found in the Bay.
    The addition of underwater sound from SFOBB Project activities to 
background noise levels can constitute a potential cumulative impact on 
marine mammals. However, these potential cumulative noise impacts will 
be short in duration.
    SPLs from impact pile driving and pier implosion have the potential 
to injure or kill fish in the immediate area. During previous pier 
implosion and pile driving activities, CALTRANS has reported mortality 
to marine mammals' prey species, including northern anchovies and 
Pacific herring (CALTRANS 2016). These few isolated fish mortality 
events are not anticipated to have a substantial effect on prey species 
population or their availability as a food resource for marine mammals.
    Studies also suggest that larger fish are generally less 
susceptible to death or injury than small fish. Moreover, elongated 
forms that are round in cross section are less at risk than deep-bodied 
forms. Orientation of fish relative to the shock wave may also affect 
the extent of injury. Open water pelagic fish (e.g., mackerel) seem to 
be less affected than

[[Page 67318]]

reef fishes. The results of most studies are dependent upon specific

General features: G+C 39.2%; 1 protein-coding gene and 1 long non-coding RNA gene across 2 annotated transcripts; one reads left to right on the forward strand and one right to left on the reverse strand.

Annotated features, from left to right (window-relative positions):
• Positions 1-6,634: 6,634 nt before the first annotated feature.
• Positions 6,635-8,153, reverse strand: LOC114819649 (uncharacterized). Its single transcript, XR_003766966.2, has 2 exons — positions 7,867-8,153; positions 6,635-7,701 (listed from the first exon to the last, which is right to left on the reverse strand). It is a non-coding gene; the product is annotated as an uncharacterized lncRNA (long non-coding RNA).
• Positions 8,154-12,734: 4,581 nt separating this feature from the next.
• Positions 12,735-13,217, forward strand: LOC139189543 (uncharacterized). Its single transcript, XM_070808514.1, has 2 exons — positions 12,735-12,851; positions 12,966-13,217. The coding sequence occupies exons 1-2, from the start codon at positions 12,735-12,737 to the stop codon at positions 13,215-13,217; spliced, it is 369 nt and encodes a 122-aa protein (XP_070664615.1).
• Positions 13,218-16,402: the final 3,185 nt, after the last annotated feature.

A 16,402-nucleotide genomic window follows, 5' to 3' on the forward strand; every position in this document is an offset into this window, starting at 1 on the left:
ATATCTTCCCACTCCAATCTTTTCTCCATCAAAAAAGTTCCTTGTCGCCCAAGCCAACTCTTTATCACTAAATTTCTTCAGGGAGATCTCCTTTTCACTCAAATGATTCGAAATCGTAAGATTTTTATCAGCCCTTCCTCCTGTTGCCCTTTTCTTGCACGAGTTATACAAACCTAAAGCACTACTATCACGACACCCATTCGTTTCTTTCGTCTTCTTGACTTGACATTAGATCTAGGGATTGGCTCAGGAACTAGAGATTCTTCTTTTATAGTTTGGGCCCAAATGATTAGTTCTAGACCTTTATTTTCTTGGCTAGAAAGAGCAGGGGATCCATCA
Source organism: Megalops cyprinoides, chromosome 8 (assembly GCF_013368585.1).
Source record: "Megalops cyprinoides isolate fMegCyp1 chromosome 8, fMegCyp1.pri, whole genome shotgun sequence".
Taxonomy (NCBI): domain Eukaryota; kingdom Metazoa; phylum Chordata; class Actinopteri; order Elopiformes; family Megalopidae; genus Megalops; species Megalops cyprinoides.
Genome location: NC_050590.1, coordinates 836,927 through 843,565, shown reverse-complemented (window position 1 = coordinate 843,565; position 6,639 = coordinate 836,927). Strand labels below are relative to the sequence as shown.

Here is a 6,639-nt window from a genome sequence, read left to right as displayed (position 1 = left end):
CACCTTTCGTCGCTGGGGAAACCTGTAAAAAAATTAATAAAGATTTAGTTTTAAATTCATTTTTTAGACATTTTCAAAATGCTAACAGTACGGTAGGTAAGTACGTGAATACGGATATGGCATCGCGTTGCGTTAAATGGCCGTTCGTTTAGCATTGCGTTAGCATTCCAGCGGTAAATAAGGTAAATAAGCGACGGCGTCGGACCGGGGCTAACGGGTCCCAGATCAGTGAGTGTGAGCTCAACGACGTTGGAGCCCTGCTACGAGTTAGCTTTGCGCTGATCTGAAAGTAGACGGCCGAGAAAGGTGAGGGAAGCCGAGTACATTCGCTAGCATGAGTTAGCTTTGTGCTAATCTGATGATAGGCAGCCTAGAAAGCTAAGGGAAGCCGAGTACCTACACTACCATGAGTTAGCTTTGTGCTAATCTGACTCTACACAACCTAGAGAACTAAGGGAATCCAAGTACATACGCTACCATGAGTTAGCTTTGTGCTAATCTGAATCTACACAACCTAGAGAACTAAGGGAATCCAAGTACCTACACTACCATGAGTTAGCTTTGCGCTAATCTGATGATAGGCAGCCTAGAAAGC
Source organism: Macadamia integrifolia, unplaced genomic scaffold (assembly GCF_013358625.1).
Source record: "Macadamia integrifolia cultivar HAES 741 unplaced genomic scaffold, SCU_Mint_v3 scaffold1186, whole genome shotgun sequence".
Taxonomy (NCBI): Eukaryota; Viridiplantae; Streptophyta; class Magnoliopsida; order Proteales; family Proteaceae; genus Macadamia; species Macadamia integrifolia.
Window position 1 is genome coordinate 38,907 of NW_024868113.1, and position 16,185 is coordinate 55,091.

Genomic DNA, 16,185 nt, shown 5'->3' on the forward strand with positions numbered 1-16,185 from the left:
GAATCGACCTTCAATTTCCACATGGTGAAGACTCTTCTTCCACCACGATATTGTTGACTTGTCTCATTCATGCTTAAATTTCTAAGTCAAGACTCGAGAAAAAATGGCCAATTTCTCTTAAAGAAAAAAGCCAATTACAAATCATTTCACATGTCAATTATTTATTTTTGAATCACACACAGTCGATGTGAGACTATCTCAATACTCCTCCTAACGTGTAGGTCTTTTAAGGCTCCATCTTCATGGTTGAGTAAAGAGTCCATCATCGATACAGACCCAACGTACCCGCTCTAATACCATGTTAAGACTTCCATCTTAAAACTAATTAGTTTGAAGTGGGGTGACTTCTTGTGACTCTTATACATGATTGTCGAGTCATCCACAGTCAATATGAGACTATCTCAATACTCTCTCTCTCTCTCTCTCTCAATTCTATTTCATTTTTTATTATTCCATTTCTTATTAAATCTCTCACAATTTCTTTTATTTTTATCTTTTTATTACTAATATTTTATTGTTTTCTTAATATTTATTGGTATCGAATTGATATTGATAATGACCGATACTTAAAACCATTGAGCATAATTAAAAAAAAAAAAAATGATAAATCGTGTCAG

biological, environmental, explosive, and data recording factors.
    The huge variation in fish populations, including numbers, species, 
sizes, and orientation and range from the detonation point, makes it 
very difficult to accurately predict mortalities at any specific site 
of detonation. Most fish species experience a large number of natural 
mortalities, especially during early life-stages, and any small level 
of mortality caused by the CALTRANS' two controlled implosions will 
likely be insignificant to the population as a whole.

Mitigation Measures

    In order to issue an incidental take authorization under section 
101(a)(5)(D) of the MMPA, NMFS must set forth the permissible methods 
of taking pursuant to such activity, and other means of effecting the 
least practicable adverse impact on such species or stock and its 
habitat, paying particular attention to rookeries, mating grounds, and 
areas of similar significance, and on the availability of such species 
or stock for taking for certain subsistence uses.

1. Mitigation Measures for In-Water Pile Driving and Pile Removal

    For the CALTRANS SFOBB construction activities, NMFS requires the 
following mitigation measures to minimize the potential impacts to 
marine mammals in the project vicinity. The primary purpose of these 
mitigation measures is to detect marine mammals within or about to 
enter designated exclusion zones corresponding to NMFS current injury 
thresholds and to initiate immediate shutdown or power down of the 
piling hammer, making it very unlikely potential injury or TTS to 
marine mammals would occur, and to reduce the intensity of Level B 
behavioral harassment.
Use of Noise Attenuation Devices
    To reduce impact on marine mammals, CALTRANS shall use a marine